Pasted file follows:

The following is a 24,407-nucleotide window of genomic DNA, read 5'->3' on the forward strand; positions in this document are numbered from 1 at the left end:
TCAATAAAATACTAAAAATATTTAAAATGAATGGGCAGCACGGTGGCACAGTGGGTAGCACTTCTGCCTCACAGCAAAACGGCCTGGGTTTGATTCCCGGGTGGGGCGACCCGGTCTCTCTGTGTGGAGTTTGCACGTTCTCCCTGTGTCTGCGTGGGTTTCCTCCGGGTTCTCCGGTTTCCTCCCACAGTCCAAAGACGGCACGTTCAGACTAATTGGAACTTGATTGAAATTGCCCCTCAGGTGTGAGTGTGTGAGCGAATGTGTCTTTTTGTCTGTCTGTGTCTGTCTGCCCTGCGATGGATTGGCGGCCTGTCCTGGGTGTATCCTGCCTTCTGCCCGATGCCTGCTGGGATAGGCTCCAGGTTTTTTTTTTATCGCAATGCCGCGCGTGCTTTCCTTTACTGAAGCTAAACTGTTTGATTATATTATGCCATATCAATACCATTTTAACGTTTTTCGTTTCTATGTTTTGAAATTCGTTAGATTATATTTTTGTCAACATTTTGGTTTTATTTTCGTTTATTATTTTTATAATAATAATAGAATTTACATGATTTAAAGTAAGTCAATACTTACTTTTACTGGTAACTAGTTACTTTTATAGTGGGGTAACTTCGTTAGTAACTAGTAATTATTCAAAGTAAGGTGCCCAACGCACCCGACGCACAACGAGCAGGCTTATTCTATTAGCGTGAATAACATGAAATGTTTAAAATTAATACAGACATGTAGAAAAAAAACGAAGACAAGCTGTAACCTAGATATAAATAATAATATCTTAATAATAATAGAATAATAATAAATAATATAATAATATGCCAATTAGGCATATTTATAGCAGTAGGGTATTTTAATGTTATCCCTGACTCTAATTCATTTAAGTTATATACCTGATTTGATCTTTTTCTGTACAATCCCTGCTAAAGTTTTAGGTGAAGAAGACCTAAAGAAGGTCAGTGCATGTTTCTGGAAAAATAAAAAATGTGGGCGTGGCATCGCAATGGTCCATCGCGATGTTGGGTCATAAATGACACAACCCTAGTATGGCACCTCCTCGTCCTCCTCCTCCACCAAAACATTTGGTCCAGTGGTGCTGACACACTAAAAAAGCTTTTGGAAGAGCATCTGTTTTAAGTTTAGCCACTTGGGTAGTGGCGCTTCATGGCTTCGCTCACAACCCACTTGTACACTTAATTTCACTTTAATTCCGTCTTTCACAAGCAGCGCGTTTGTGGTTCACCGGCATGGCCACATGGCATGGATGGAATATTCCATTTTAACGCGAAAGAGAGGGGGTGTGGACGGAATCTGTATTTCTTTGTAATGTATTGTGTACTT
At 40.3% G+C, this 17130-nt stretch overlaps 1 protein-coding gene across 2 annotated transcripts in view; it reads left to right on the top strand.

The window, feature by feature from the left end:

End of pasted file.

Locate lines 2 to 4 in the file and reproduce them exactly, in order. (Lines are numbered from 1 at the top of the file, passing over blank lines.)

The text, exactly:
TCAATAAAATACTAAAAATATTTAAAATGAATGGGCAGCACGGTGGCACAGTGGGTAGCACTTCTGCCTCACAGCAAAACGGCCTGGGTTTGATTCCCGGGTGGGGCGACCCGGTCTCTCTGTGTGGAGTTTGCACGTTCTCCCTGTGTCTGCGTGGGTTTCCTCCGGGTTCTCCGGTTTCCTCCCACAGTCCAAAGACGGCACGTTCAGACTAATTGGAACTTGATTGAAATTGCCCCTCAGGTGTGAGTGTGTGAGCGAATGTGTCTTTTTGTCTGTCTGTGTCTGTCTGCCCTGCGATGGATTGGCGGCCTGTCCTGGGTGTATCCTGCCTTCTGCCCGATGCCTGCTGGGATAGGCTCCAGGTTTTTTTTTTATCGCAATGCCGCGCGTGCTTTCCTTTACTGAAGCTAAACTGTTTGATTATATTATGCCATATCAATACCATTTTAACGTTTTTCGTTTCTATGTTTTGAAATTCGTTAGATTATATTTTTGTCAACATTTTGGTTTTATTTTCGTTTATTATTTTTATAATAATAATAGAATTTACATGATTTAAAGTAAGTCAATACTTACTTTTACTGGTAACTAGTTACTTTTATAGTGGGGTAACTTCGTTAGTAACTAGTAATTATTCAAAGTAAGGTGCCCAACGCACCCGACGCACAACGAGCAGGCTTATTCTATTAGCGTGAATAACATGAAATGTTTAAAATTAATACAGACATGTAGAAAAAAAACGAAGACAAGCTGTAACCTAGATATAAATAATAATATCTTAATAATAATAGAATAATAATAAATAATATAATAATATGCCAATTAGGCATATTTATAGCAGTAGGGTATTTTAATGTTATCCCTGACTCTAATTCATTTAAGTTATATACCTGATTTGATCTTTTTCTGTACAATCCCTGCTAAAGTTTTAGGTGAAGAAGACCTAAAGAAGGTCAGTGCATGTTTCTGGAAAAATAAAAAATGTGGGCGTGGCATCGCAATGGTCCATCGCGATGTTGGGTCATAAATGACACAACCCTAGTATGGCACCTCCTCGTCCTCCTCCTCCACCAAAACATTTGGTCCAGTGGTGCTGACACACTAAAAAAGCTTTTGGAAGAGCATCTGTTTTAAGTTTAGCCACTTGGGTAGTGGCGCTTCATGGCTTCGCTCACAACCCACTTGTACACTTAATTTCACTTTAATTCCGTCTTTCACAAGCAGCGCGTTTGTGGTTCACCGGCATGGCCACATGGCATGGATGGAATATTCCATTTTAACGCGAAAGAGAGGGGGTGTGGACGGAATCTGTATTTCTTTGTAATGTATTGTGTACTT
At 40.3% G+C, this 17130-nt stretch overlaps 1 protein-coding gene across 2 annotated transcripts in view; it reads left to right on the top strand.

The window, feature by feature from the left end: